Review: The Postman’s White Nights (Konchalovskiy, 2014) – SFIFF 2015

Courtesy of the San Francisco Film Society

Courtesy of the San Francisco Film Society

Independent movies these days are full of films in which “nothing much happens,” which is understandable given that most of life for most people is rather monotonous, or at least defies a traditional narrative frame. These films often require a bit of discipline (and maybe even some pinching) to sit through and, though most of the time they’re well worth the effort (Amour, Mr. Turner), they can also be painfully meandering, somnolent, and poorly acted.

On paper, The Postman’s White Nights seems as though it could easily be in that latter category. Set in Russia’s far north, the film follows a middle-aged (actually, young, by local standards) postman Lyokha (Aleksey Tryapitsyn), who delivers mail by boat in his placid, sparsely inhabited countryside. He and his neighbors lead the somewhat insular life of rural folk anywhere; everyone knows everyone and all their history and business. One day Irina (Irina Ermolova), Lyokha’s childhood classmate, returns from the big city after her divorce, her young son Timur (Timur Bondarenko) in tow. Bachelor Lyokha starts hanging around her place and befriending her son, hoping to stir up a little romance, but Irina has little time to spare for country bumpkins–she’s looking for the fastest path back to the city.

That teaser I just wrote might as well have been a plot summary; little else “happens” in this film. Moreover, the majority of the cast are non-professional locals who use their own names in the movie, which usually means you can expect a good deal of wooden acting. And yet, The Postman’s White Nights has the feel of a film from a master director. Indeed, Andrey Konchalovskiy has been around for a long time, his first film appearing in 1961. Perhaps Konchalovskiy’s experience has taught him how to elicit natural performances from inexperienced actors, or perhaps (as my husband often claims) it is difficult to judge a performance’s quality when it’s in another language (having no sense of how a foreign tongue should sound, one wouldn’t notice an off-key delivery), but all the interactions in this film feel quite authentic, particularly that between Lyokha and Timur. Timur, especially, acts just like a real child–not precocious as many movie children are but silly, bratty, and charming in the surprising way of kids who, while not initially aiming to make us laugh, are nonetheless particularly delighted when we do.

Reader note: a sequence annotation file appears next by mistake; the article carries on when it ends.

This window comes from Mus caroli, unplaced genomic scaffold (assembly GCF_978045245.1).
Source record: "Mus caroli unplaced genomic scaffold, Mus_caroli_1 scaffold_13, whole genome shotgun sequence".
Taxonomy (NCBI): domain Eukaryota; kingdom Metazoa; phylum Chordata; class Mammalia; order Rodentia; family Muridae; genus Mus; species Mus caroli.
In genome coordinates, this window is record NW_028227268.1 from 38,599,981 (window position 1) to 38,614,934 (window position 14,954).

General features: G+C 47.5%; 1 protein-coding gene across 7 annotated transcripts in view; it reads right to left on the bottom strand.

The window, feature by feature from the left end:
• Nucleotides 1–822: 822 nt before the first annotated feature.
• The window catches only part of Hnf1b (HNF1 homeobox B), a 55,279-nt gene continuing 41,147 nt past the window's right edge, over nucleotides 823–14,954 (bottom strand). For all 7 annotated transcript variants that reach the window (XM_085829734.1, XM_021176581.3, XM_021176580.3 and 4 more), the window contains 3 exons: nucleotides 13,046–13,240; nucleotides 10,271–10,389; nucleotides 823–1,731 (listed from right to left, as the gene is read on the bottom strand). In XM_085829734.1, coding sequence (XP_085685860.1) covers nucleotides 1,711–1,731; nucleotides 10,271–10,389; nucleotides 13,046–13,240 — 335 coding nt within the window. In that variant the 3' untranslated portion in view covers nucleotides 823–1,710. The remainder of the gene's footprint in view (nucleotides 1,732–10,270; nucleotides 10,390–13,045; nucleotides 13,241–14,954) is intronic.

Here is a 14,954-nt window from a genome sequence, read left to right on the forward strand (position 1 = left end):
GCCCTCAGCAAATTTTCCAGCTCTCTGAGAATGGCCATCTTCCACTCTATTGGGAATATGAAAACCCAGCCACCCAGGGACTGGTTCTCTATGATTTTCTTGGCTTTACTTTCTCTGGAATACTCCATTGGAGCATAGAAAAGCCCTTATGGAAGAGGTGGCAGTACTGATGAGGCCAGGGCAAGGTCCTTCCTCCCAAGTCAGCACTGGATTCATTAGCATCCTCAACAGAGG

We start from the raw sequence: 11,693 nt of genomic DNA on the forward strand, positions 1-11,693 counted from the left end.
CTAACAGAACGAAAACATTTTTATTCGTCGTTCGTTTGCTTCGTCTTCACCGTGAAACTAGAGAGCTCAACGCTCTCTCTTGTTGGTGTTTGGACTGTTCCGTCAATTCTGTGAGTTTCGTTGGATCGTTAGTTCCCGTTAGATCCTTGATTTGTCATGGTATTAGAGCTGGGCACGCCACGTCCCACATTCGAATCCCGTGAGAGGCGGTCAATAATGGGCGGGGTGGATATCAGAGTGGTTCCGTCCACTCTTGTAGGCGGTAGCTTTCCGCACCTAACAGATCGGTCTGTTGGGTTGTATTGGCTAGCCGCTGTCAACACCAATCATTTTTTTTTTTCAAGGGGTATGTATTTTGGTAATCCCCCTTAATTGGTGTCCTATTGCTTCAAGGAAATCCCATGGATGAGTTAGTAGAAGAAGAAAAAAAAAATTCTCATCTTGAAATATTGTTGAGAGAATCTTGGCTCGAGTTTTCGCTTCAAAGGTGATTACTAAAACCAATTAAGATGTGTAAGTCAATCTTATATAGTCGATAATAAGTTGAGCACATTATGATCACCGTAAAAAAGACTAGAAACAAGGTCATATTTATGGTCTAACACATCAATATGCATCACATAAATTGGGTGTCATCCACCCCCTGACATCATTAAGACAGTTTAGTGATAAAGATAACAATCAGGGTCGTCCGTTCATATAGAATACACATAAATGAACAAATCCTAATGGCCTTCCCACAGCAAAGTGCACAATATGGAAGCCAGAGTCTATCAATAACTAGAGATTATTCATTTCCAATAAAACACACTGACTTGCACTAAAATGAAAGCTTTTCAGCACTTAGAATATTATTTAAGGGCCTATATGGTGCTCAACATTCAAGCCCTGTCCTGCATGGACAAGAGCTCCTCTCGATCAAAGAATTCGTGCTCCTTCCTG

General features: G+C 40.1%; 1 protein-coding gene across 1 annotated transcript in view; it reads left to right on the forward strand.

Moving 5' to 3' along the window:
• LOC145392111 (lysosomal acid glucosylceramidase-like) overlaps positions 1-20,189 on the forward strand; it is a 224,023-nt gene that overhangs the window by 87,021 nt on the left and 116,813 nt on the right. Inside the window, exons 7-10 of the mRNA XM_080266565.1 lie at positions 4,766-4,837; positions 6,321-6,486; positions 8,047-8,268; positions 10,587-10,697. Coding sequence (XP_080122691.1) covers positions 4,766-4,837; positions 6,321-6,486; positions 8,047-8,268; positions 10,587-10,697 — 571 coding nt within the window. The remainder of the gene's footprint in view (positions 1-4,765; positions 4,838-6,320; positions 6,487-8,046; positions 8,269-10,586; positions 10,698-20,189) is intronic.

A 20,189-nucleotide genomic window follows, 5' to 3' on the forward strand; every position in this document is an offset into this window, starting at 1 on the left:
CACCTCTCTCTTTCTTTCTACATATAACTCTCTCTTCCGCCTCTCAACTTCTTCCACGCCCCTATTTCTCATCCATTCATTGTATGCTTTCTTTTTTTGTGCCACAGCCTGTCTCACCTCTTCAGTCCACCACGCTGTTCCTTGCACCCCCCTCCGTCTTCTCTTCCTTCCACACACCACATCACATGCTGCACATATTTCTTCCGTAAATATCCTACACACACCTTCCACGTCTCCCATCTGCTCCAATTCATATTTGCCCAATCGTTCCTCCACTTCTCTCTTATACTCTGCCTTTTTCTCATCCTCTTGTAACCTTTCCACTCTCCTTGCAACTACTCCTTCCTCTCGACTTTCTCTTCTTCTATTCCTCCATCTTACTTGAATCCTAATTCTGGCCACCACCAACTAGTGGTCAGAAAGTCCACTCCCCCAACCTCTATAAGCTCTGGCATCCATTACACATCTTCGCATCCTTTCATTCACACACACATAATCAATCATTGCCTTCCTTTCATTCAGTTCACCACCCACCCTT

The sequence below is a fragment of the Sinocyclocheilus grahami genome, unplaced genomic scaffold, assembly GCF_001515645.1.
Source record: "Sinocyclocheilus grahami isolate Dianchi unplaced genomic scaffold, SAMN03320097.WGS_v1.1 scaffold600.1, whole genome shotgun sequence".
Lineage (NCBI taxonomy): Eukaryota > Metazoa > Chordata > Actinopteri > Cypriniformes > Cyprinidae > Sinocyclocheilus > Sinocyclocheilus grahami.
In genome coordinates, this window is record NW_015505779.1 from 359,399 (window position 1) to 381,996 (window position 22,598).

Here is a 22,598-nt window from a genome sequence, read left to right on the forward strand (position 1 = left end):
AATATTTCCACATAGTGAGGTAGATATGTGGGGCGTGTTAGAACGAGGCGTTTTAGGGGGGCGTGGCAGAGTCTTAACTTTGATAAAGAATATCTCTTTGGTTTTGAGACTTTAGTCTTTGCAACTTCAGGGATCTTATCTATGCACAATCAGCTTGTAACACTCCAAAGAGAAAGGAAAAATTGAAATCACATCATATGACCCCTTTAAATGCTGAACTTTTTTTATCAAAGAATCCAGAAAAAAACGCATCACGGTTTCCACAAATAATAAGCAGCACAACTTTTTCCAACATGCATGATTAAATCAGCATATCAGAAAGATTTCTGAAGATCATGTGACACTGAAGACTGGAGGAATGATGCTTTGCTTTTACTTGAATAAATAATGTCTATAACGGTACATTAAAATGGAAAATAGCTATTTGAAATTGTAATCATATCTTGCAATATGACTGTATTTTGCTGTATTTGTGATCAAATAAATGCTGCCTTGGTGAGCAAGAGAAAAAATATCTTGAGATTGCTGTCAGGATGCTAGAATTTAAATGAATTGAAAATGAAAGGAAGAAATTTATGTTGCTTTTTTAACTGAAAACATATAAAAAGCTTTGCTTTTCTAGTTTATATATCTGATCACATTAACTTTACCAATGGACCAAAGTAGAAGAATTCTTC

Lyokha, too, is like a big child–irrepressible, well-intentioned, easy-going, and impulsive. His character keeps the film light-hearted and entertaining as we while away an hour and a half with him on the lake. Though The Postman is unlikely to make any waves, it will, like its cast, quietly worm its way into a small corner of your heart–at least it did mine.

The Postman’s White Nights screened at the San Francisco International Film Festival this past spring.

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